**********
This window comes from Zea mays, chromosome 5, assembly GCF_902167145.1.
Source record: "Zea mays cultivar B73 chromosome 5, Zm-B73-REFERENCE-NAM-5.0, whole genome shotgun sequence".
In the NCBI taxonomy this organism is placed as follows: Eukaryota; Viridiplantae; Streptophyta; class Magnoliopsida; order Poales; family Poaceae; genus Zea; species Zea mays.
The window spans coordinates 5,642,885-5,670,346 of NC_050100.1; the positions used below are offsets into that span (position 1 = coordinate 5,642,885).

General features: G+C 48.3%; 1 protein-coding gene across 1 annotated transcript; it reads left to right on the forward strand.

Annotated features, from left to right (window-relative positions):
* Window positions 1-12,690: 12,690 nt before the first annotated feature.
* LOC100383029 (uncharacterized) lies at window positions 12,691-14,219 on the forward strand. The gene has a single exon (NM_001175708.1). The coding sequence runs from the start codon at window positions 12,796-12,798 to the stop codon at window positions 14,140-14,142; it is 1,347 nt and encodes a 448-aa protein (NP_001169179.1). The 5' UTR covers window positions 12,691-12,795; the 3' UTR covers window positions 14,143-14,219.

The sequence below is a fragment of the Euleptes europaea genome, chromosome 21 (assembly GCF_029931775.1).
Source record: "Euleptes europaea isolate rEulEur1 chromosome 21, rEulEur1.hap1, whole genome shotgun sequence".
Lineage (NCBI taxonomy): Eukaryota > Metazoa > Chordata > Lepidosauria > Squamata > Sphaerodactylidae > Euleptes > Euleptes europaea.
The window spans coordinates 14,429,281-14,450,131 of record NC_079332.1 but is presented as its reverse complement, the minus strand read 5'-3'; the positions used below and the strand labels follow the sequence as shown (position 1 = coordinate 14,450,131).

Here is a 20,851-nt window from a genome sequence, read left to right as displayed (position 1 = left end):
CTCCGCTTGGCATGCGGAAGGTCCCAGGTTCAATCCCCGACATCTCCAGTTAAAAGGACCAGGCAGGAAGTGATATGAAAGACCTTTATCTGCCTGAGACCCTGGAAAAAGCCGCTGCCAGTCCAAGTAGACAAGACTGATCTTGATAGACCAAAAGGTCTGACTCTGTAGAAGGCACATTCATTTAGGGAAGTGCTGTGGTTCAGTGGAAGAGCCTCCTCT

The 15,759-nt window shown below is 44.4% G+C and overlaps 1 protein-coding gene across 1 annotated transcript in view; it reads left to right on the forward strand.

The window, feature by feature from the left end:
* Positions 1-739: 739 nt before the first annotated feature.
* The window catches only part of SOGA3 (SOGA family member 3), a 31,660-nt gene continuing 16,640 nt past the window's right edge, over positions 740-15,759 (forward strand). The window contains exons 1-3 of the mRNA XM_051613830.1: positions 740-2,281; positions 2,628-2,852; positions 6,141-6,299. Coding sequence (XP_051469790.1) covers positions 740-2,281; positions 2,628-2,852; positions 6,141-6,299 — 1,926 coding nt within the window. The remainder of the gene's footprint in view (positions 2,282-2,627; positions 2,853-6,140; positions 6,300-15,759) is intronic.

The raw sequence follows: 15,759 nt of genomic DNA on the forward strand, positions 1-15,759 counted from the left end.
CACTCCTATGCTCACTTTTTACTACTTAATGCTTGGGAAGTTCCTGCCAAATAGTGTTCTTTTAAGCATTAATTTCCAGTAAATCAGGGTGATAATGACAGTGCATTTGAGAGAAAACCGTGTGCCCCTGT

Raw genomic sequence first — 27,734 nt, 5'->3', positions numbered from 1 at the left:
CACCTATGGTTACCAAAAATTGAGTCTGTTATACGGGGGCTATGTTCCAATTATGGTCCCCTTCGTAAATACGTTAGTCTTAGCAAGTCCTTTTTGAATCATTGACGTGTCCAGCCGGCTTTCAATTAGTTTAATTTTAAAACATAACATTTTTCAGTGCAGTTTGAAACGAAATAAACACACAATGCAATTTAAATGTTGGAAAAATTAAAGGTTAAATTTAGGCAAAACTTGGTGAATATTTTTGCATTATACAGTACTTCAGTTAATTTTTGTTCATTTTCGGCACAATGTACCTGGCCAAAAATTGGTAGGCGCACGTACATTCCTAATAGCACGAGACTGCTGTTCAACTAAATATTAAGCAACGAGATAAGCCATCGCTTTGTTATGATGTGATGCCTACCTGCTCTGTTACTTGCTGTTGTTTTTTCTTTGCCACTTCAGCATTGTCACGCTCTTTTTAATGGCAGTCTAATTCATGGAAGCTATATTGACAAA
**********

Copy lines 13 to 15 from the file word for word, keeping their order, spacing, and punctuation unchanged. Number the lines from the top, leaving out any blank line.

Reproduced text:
Here is a 20,851-nt window from a genome sequence, read left to right as displayed (position 1 = left end):
CTCCGCTTGGCATGCGGAAGGTCCCAGGTTCAATCCCCGACATCTCCAGTTAAAAGGACCAGGCAGGAAGTGATATGAAAGACCTTTATCTGCCTGAGACCCTGGAAAAAGCCGCTGCCAGTCCAAGTAGACAAGACTGATCTTGATAGACCAAAAGGTCTGACTCTGTAGAAGGCACATTCATTTAGGGAAGTGCTGTGGTTCAGTGGAAGAGCCTCCTCT

The 15,759-nt window shown below is 44.4% G+C and overlaps 1 protein-coding gene across 1 annotated transcript in view; it reads left to right on the forward strand.